Emptiness led to kickbacks

As corruption charges loomed, Jimmy knew he needed a complete supernatural makeover

Jimmy Crosby
Former Secretary of Florida’s Corrections Dept, Jimmy Crosby admits he violated ‘the public trust’ 

Putting his love of politics to good use, Jimmy Crosby was skilled at winning the trust and respect of those around him, but even as Secretary of Florida's Corrections Department he still felt empty and fell into accepting kickbacks.

"To achieve the success, admiration and respect I craved, I became a master manipulator, playing relationships to my own advantage," Jimmy confesses.

"I loved politics more than anything."

As part of his manipulation tactics Jimmy says he used the correct rhetoric and moral principles of his church upbringing to fool others that he was a Christian.

Ascending to City Commissioner and then Mayor of his small town, he used those positions to fast track his main job with the Department of Corrections, where he became Director.

Governor Jeb Bush then personally invited him to join his cabinet as Secretary of Florida Department of Corrections.

Jimmy thought this responsibility for 25,000 state employees over 70 institutions and a 2.5 billion dollar budget would finally help him feel important.

"My ego should be satisfied, but it isn't," he recalls thinking instead. "Why do I feel so empty?"

Despite his confidence that "everyone was fooled" that he was a Christian, Jimmy later found out that his mother was praying that God would grab his attention.

After two years as a small town boy in a fast city, he confesses that he accepted kickbacks from those who were "professionals at feeding egos".

"I facilitated a contract between a new 'friend' and the agency, a violation of Federal law. I took gifts worth $30,000. Later court records state that no one lost a single dime (in fact, everyone made money). Nonetheless, I had violated 'the public trust'."

The fear and torment of being uncovered soon became unbearable, Jimmy says, until he found relief in a book his mother had given him on the life of Billy Graham called 'The Journey'.

"It recounted his conflict in his early ministry with the truthfulness of the Bible as God's Word," Jimmy explains.

"He resolved it by going into the woods and praying to God that He believed His inspired Word and would preach it as truth.

"I knew that this was my real problem. Although I heard God's Word repeatedly, I had not really believed it to be truth."

In September 2005, Jimmy prayed, "God, I believe this is your Word and its message is that You sent Your Son, Jesus, to die for me and that through faith in His name you have saved me."

Crying tears of joy, Jimmy immediately told his wife and made his complete surrender to Jesus publicly known at the next church service through public baptism.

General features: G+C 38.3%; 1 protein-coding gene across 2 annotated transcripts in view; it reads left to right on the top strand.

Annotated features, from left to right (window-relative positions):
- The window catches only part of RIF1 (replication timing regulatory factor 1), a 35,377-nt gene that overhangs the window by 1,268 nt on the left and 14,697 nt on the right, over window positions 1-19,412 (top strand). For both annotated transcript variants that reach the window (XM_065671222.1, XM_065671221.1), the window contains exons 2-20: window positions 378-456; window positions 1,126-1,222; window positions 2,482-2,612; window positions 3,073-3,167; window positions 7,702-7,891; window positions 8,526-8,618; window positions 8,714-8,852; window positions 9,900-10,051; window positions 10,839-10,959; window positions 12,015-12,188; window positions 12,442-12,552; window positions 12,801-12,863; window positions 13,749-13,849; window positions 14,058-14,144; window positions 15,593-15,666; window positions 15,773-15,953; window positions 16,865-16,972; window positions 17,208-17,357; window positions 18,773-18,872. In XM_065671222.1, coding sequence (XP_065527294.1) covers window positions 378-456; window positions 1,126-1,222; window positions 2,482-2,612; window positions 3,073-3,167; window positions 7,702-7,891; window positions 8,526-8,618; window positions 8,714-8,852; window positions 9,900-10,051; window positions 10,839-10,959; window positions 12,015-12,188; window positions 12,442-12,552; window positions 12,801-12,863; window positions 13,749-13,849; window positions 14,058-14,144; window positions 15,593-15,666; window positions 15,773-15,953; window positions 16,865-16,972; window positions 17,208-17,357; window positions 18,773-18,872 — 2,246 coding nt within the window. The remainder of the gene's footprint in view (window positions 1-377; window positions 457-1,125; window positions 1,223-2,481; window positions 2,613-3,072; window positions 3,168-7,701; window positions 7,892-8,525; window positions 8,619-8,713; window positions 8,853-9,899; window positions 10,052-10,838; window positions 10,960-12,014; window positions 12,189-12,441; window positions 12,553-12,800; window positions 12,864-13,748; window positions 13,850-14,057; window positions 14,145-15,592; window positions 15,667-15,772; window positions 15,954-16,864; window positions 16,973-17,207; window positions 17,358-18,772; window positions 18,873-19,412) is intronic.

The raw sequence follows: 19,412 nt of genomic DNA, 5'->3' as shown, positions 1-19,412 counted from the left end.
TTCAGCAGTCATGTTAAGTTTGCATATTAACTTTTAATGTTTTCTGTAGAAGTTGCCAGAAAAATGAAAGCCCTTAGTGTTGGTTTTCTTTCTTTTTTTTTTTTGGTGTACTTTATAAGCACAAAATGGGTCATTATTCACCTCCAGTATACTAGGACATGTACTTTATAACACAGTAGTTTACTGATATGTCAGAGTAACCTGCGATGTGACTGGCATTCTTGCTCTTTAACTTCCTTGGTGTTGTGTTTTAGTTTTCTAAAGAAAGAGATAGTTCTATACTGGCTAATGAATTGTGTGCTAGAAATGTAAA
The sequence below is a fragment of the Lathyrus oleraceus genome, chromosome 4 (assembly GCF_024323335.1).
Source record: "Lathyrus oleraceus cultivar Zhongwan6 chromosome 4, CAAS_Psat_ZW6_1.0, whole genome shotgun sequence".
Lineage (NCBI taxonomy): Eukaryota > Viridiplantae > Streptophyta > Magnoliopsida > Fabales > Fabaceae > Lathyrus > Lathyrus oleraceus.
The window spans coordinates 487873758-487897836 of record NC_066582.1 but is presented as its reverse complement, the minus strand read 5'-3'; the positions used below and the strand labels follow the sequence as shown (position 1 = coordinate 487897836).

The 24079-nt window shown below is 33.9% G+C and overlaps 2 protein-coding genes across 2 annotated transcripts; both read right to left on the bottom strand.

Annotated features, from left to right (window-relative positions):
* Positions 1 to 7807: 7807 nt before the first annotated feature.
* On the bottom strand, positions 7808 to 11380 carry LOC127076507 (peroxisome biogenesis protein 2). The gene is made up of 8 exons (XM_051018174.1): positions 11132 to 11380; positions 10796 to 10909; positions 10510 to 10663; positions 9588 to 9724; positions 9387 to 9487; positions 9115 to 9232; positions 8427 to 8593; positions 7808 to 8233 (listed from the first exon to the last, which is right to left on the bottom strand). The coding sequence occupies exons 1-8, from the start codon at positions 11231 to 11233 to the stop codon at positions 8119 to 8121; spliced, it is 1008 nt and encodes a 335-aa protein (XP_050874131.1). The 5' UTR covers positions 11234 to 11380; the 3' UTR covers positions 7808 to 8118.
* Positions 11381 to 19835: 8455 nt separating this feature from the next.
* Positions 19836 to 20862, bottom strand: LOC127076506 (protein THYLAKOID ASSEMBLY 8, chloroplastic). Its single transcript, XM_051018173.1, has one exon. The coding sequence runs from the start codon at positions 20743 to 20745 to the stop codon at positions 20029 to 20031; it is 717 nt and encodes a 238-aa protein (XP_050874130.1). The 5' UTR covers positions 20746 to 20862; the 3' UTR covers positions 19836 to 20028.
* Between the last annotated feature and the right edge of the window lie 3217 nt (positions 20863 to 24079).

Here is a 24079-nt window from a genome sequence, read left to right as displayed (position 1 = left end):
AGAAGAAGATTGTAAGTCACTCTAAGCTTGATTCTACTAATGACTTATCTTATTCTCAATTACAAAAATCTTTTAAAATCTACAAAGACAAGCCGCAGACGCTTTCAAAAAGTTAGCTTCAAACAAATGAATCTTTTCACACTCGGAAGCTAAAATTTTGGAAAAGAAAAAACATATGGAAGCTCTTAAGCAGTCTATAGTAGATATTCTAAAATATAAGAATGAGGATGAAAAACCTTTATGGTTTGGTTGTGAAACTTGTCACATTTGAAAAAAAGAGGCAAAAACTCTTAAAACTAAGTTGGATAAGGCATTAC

On Christmas Eve, 2005, Jimmy gave his testimony in a prison, and the following February Governor Bush asked him to resign.

"When the FBI called I resolved to tell the truth," Jimmy says.

The year-long wait until his sentencing was emotionally exhausting but it also stimulated his relationship with God.

"I began trusting that God could take care of my every need. When I woke, fear would rush over me. I didn't want to go out in public or go to church where all the 'good people' were.

"If I was a Christian why did I feel this? Hadn't Christ forgiven me?"

After hours in the Bible and in prayer, Jimmy read from Acts 26:15-18 that described how Jesus appeared to the Apostle Paul, forgave him and commissioned him to be His messenger, even though he was a former murderer and persecutor of Jesus' followers.

Jimmy says the grace of God to forgive Paul impacted him: "Accepting God's forgiveness and knowing I'm a 'new creation' in Jesus Christ is what gives me a second chance at a full life."

In 2007 Jimmy was sentenced to eight years in a West Virginia prison where he was assigned to the prison chapel and was able to continue his seminary classes and achieve a doctorate in theology.

"Ironically, in prison I felt less fear and greater peace than I ever had before," he says.

In visits with his wife Leslie and daughter Brittany (who made a 28-hour round trip), Jimmy explained his new relationship with Jesus.

"To this day, Leslie shocks people by saying she would not have changed what we have gone through for all the riches in the world," Jimmy shares with a broad grin.

After just five and a half years Jimmy was released, and was soon invited to teach at a seminary on Paul's prison letters. Jimmy sees it as a divine irony: "My take was a little different from other professors as I couldn't keep from crying when I spoke of 'chains being broken'."

He was then 60 years of age but says, "I had no doubt that God was calling me into full-time ministry. The Holy Spirit reminded me how Jesus called the apostle Paul: 'Rise and stand to your feet... I now send you, to open their eyes' (Acts 26:16-18)."

<< Archaeology supports the Bible!
Running on empty was tough >>